The Cupertino Union School District Board of Education voted unanimously last week to place a parcel tax measure on the March ballot. If passed, the $125 tax per parcel would raise approximately $4.3 million annually for five years, beginning July 1.
The Cupertino Union School District includes Montclaire Elementary School in Los Altos, and serves parts of south Los Altos.
Voters were originally slated to weigh in on the proposal this month, but the board rescinded the measure in August after learning from the Santa Clara County Registrar of Voters that ballot placement would cost approximately $2.4 million.
The board initially voted Aug. 1 to put the measure up for a vote in an election this month but reversed course less than two weeks later after receiving the cost estimate from the county.
This time around, the district solicited a cost estimate from the county ahead of time. Per the county’s calculation, the district is projected to pay $286,211 to place the measure on the March ballot.
One of the main reasons for the lower cost is because other measures, including the presidential primary, will be on the ballot in March, Registrar of Voters spokesman Eric Kurhi said.
“A special election is going to cost far more than any election you can either consolidate with other cities or jurisdictions that are running an election, or in this case an election that is already occurring,” Kurhi said.
According to district COO Jeff Bowman, the measure is the same as the one the board originally planned to put up for a vote this month.
“There are no changes from what we brought last time,” he said. “The biggest change is just the cost in doing the election this time is significantly less than what it would have been last time.”
The text of the measure states that the funds can be used for:
- Teacher retention.
- Core academic programs in reading, writing, math, engineering and science.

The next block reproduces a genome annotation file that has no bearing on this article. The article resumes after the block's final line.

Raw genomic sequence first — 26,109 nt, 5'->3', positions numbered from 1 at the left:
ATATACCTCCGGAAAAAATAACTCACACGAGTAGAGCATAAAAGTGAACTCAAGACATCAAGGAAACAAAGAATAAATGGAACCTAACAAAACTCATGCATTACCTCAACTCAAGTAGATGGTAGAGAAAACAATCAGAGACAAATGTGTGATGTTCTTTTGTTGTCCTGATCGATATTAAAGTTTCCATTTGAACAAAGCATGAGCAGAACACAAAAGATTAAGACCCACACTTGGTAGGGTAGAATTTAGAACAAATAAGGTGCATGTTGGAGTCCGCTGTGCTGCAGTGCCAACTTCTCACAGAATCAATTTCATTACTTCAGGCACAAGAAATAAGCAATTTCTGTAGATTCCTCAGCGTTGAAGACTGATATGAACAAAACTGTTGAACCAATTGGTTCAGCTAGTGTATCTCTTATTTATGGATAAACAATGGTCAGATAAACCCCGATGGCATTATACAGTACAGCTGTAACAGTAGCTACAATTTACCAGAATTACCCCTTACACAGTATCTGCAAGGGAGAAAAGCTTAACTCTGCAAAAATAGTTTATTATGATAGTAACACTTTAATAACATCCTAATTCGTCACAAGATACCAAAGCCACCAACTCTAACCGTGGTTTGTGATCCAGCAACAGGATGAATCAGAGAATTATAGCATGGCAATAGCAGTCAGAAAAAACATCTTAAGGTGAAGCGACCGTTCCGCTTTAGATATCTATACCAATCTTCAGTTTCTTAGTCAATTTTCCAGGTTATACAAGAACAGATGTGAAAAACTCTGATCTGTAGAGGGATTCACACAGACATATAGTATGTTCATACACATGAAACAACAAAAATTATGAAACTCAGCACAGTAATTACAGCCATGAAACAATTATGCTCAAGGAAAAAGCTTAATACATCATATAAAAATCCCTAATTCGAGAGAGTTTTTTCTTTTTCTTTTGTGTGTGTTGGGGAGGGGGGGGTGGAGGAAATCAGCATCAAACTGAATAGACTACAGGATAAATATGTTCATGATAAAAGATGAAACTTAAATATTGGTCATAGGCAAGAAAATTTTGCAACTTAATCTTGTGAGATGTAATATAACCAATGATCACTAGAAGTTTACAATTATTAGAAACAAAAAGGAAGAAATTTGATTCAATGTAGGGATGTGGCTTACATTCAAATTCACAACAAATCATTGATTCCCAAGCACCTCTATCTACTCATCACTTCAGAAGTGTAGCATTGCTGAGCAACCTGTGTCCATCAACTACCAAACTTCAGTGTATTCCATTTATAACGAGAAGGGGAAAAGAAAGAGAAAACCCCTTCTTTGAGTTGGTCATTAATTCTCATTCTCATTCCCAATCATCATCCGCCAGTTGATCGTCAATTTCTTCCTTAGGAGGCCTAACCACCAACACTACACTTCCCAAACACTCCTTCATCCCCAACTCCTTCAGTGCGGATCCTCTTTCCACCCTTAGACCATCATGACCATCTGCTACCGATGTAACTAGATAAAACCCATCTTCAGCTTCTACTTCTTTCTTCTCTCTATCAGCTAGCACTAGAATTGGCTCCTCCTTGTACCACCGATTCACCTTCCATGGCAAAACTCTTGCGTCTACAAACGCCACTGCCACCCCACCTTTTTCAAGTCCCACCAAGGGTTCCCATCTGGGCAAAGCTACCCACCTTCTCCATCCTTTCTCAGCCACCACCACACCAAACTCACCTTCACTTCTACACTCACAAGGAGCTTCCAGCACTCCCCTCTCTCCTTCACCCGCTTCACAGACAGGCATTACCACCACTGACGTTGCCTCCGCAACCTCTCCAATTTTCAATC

- Keeping schools safe, clean and maintained.
- Art and music programs.
- Teacher training and support.
- Keeping teacher salaries competitive with surrounding districts.
The money cannot be used for administrator salaries, benefits or pensions.
Filling in the gap
District officials argue that the measure is necessary to help alleviate tight budget conditions.
“As a district, we work really hard to manage our budget to the best of our ability, and I think we do that,” Bowman said. “What we don’t have is the same level of funding that nearby districts have.”
In California, the state calculates education funding based on the number of students in each district. If a district doesn’t receive enough property tax revenue to reach this level, the state provides extra money. However, if a district receives more property tax revenue than the level the state calculates, it gets to keep the excess.
A number of local school districts, including the Los Altos School District and Mountain View Los Altos Union High School District, fall into the latter category – their property taxes exceed the state calculation and thus they get to keep the extra.
Cupertino, on the other hand, doesn’t receive enough property tax revenue to hit the state funding level, so the state fills in the gap. The lack of additional property taxes means the district ends up with less money per pupil than many of its neighbors, Bowman said.
According to board president Phyllis Vogel, the district’s low funding means it relies on the local community to provide additional support.
“We really depend on our community, who has been so supportive in the past, to help us out,” she said.
The measure requires a two-thirds vote to pass. In May 2014, voters approved Measure A – a $250 parcel tax to support the district, which expires in June 2023. That measure passed with 78.74% support.
Seniors and those with disabilities would be eligible to request exemptions from the parcel tax on the March ballot, as is the case with Measure A. Those who currently receive Measure A exemptions would automatically qualify for an exemption from the new measure, without needing to reapply.